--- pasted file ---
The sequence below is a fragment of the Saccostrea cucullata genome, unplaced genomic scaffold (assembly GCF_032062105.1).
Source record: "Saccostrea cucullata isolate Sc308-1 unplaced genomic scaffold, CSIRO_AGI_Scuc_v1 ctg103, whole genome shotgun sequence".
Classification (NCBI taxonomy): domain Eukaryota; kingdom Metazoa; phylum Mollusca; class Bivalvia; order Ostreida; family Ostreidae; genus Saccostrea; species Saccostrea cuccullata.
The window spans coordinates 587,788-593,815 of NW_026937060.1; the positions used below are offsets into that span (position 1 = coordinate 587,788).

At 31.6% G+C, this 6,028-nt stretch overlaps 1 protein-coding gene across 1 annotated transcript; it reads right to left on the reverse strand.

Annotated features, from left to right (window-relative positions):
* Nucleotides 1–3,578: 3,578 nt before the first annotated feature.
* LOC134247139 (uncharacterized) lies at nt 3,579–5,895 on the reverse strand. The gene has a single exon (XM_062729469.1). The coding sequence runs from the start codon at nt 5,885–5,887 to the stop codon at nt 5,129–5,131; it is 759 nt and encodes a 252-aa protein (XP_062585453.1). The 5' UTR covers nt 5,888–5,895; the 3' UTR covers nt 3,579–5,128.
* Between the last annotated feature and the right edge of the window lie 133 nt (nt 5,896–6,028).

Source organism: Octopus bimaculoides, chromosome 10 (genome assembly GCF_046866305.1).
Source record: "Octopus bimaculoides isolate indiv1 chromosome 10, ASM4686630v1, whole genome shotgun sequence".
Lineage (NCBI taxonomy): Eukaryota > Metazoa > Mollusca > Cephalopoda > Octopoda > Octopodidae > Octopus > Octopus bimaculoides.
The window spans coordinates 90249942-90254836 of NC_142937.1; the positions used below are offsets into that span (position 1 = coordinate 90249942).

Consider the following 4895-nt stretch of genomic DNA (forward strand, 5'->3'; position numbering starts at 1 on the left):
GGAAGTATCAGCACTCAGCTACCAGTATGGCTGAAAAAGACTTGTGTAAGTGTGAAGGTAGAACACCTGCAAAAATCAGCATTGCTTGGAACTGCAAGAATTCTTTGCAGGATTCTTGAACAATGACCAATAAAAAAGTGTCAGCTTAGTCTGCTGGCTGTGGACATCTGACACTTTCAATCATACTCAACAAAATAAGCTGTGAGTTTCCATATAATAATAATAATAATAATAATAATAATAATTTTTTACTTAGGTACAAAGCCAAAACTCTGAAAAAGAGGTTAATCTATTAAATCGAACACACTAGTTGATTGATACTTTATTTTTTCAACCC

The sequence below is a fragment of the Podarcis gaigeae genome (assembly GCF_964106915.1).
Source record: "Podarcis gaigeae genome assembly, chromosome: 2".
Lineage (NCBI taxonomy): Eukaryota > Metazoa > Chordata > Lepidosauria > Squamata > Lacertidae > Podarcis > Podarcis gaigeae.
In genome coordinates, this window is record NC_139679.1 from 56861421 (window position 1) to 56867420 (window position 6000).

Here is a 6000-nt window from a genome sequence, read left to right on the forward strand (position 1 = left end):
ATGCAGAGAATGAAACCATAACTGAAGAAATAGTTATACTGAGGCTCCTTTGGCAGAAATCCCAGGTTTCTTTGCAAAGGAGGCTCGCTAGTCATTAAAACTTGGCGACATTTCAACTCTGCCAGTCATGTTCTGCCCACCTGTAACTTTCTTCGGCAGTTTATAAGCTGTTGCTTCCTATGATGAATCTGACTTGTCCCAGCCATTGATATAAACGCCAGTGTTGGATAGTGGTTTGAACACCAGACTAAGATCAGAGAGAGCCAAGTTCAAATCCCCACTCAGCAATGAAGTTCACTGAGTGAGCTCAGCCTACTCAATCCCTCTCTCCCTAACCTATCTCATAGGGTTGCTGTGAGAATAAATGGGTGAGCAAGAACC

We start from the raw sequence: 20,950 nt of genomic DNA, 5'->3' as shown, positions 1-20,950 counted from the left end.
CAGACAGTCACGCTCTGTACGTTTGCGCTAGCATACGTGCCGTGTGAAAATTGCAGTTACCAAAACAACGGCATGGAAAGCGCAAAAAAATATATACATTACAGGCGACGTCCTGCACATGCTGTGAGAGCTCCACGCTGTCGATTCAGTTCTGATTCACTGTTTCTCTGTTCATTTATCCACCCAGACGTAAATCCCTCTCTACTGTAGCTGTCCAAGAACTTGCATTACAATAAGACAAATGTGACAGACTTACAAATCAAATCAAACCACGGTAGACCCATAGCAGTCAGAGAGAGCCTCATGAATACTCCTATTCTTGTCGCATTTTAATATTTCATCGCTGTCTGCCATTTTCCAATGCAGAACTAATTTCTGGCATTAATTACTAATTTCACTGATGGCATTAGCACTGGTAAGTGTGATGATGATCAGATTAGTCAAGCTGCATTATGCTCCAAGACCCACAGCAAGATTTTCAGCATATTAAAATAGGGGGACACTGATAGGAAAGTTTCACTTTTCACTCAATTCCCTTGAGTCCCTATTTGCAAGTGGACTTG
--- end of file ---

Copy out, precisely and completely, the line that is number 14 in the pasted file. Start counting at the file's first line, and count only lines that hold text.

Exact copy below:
Consider the following 4895-nt stretch of genomic DNA (forward strand, 5'->3'; position numbering starts at 1 on the left):